For most of the time since modern man stood up up and walked out of Africa we have been hunters and gatherers but nowadays for most people fish is the last wild food they ever eat. Apart from mushrooms, that is…
Mankind has been foraging for food in rivers and off beaches for about 150,000 years and we developed the first actual fishing techniques some 90,000 years ago. Roughly 10,000 years ago came the switch to farming and the domestication of animals but until the 20th century there remained a single source of animal protein that throughout the ages seemed absolutely inexhaustable: the fish we were able to catch in the wild.
The advent of the industrial revolution did have an early impact on ﬁshing stocks but that was merely local. In the North Sea, steam ships equipped with trawling nets reported catches more than six times greater than those of sailing ships. It is now understood that industrial ﬁsheries require only 10–15 years to reduce ﬁsh populations to one-tenth of their pre-ﬁshing size.
Yet it is a relatively recent development of only the last 50 years that mankind engaged in a mad scramble to ruthlessly over-exploit all that has been living much longer than us in the oceans anywhere on planet earth. Despite warnings of a slowdown in the marine catch in the 1970’s and 80’s, the global industry has continued to increase fishing efforts and technology kept advancing. Boats are more powerful, fish are located electronically through sonar, larger trawling nets are used and longline hooks are dangling at greater depths. Industrial factory ships are going further offshore and have now even extended their operations throughout the vast expanses of the southern ocean.
Of course this is purely driven by the economics and the rampant overfishing is a direct result of the huge demand from the seven billion potential seafood consumers who are alive today. Worldwide, per capita consumption of seafood has doubled since the 1960s and the inhabitants of the US now eat almost five times more fish than they did 100 years ago. In Asia, about 1 billion people rely on fish as their primary source of protein.
However the realities of the global fishing industry are mind boggling and the inefficiences are bordering on the absurd. Today fishing fleets are twice the necessary size. The industry could go back to the smaller, fewer boats of 1970 and still produce the same yield. The overcapacity is global: Norway’s fleet is 60 percent larger than necessary, while the European Union is 40 percent over the top. Meanwhile European fisheries are so depleted that in several member states it has been estimated that the cost of fishing to the public exceeds the total value of the catches. That means that more money is spent to keep the industry afloat than comes in from the resulting yield.
In the old days fishermen would return to harbor mainly with the fish they had targeted. Some specialized in herring or cod; others in tuna. Modern fishing methods are much more random so there is usually a large bycatch of other species. Drift nets are a spectacular example. These monster nets (50 feet by up to 65 km) kill all that they encounter. They are banned by every fishing country within its own territorial waters. However the combination of Japanese, Korean, and Taiwanese drift nets cast every night in international waters reaches about 48,000 km–enough to encircle the globe.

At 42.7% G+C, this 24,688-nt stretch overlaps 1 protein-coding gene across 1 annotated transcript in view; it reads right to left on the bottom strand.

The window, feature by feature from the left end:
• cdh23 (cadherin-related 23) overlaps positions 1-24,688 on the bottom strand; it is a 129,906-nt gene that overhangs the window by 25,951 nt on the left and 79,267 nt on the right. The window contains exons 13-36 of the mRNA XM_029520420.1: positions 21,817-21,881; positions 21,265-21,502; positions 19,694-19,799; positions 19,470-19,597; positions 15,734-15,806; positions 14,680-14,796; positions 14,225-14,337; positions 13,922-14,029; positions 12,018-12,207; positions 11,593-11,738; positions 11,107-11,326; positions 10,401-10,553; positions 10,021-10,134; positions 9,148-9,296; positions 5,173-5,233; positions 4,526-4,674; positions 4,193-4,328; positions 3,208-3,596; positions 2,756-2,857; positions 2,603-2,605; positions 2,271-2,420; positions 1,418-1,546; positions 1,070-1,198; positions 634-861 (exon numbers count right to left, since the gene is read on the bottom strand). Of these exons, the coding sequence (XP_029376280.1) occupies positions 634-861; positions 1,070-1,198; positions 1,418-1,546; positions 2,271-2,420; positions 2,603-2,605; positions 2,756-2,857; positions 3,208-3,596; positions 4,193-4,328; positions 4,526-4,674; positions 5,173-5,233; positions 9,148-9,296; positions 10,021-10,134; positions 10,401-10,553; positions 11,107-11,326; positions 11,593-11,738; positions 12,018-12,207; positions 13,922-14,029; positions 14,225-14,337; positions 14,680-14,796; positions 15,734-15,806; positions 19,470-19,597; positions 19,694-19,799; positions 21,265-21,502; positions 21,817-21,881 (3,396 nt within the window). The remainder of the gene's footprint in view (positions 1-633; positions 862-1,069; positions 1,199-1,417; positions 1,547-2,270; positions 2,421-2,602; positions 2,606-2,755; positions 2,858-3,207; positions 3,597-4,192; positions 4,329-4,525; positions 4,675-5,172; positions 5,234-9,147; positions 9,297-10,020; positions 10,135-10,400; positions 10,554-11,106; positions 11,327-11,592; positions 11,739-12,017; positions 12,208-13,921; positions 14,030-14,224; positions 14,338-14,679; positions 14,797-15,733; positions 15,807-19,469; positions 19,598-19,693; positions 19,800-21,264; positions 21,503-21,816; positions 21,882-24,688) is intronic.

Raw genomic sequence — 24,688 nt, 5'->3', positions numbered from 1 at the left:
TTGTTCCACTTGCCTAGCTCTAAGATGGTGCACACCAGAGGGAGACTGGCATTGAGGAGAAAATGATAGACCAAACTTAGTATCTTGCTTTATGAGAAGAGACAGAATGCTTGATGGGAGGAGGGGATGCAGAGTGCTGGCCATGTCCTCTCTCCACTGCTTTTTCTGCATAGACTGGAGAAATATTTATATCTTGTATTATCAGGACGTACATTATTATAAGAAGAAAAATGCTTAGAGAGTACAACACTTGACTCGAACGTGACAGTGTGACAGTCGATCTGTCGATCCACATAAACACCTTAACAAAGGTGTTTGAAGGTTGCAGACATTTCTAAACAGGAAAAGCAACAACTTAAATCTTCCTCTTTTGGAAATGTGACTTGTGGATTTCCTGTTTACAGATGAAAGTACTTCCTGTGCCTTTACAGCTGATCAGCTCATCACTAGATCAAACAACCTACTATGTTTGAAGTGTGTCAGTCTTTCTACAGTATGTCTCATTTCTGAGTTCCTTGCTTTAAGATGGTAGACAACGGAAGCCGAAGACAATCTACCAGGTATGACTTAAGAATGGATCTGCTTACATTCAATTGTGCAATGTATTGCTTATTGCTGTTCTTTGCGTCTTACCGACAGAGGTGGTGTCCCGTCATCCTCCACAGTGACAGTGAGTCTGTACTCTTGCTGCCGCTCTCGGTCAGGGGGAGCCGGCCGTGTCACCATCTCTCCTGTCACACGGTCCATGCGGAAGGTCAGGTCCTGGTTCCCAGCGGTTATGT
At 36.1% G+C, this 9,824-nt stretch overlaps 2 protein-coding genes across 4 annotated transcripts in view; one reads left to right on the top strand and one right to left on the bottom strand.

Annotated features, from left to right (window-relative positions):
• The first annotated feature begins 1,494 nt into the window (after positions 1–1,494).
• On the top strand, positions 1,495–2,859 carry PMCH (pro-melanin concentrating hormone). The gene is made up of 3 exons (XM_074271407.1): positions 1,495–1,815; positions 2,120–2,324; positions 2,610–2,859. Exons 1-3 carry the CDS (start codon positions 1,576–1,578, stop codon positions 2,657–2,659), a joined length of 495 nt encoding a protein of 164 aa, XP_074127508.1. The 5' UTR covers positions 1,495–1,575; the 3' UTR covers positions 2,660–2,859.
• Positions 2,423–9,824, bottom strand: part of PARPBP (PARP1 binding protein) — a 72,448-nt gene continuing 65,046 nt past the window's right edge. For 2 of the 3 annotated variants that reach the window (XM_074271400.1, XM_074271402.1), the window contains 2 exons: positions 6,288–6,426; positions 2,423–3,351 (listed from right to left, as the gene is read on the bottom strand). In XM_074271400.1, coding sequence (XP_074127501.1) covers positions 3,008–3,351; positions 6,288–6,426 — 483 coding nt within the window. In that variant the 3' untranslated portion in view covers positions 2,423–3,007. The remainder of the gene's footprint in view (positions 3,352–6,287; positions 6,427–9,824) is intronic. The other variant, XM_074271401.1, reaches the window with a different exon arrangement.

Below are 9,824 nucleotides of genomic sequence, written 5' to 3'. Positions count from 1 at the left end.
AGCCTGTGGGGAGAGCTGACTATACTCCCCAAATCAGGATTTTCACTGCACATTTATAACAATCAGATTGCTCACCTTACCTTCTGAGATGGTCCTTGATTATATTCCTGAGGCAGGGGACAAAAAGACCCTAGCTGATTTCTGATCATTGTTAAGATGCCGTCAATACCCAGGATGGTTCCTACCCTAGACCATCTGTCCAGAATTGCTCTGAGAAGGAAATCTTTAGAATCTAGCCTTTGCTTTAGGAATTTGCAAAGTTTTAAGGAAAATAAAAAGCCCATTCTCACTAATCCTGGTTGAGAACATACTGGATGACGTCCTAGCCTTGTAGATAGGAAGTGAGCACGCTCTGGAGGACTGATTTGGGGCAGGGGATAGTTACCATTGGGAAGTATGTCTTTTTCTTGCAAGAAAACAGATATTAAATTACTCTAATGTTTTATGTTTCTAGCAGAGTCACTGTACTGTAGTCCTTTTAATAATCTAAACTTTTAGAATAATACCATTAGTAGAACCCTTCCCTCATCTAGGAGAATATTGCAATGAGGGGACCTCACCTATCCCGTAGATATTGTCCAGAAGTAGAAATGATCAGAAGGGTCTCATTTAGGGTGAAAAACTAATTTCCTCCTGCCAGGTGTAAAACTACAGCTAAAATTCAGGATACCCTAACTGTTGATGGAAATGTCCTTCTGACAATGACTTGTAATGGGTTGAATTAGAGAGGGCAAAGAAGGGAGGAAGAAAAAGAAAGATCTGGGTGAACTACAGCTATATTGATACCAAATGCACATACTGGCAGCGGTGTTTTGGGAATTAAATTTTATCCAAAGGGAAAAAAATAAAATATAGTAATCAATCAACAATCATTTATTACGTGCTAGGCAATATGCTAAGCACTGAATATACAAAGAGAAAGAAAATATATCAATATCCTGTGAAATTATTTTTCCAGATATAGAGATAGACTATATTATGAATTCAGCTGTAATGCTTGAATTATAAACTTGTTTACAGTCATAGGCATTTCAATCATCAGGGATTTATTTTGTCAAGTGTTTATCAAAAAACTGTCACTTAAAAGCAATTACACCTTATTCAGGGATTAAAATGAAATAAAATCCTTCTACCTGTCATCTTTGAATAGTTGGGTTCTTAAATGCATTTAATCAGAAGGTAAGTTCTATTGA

The greatest paradox is in the fact that nowadays 36 percent of all captured wild fish is processed into fish meal. This in turn is partly used for fishfarming or other types of aquaculture but ultimately the practice is inefficient. Farmed salmon consume more wild fish than they generate as a final product. Other negatives regarding the long-term sustainability of aquaculture include disease, genetic weakening of stocks and coastal habitat destruction. In the end the combined nonhuman appetite for fish equals our own. Chickens and pigs consume two times more seafood than the Japanese, six times more than the Americans…
The expansion of fishing activities into deeper waters is unquestionably one of the principal threats to the world’s ocean health. Most deep-sea fisheries are unsustainable not only for target species but also for non-target fauna and their habitats. Unless some radical changes in governance and management are being made, damages to deep-sea ecosystems will soon be irreversible. The United Nations have recognized this issue and urged governments and Regional Fishery Management Organizations to assess the impact of deep-sea fisheries on vulnerable marine ecosystems.
Currently, more than 99% of the world’s oceans are open to ﬁshing; this should be reversed, and the open ocean should be closed to industrial exploitation. The continental shelves and coastal waters should be the privileged reserve of the small-scale fishermen who use low-tech gear and are coast-bound. It is estimated that the small-scale sector has the capacity to catch roughly the same amount as the industrial sector but it employs nearly 25 times more people.
Fishing should be the privilege of the poor rather than a right of the rich.
It is up to the Governments of the fishing nations to abolish subsidies and negotiate international agreements instead. Their common goal must be to downsize fleets and set catch limits. All we can do ourselves is to try and make a small difference by being well-informed consumers. Don’t buy species of fish that are over-exploited. If you have the time and patience for a long lecture on the subject you will find it here: http://wgbhnews.org/post/jennifer-jacquet-how-you-can-help-save-sea-life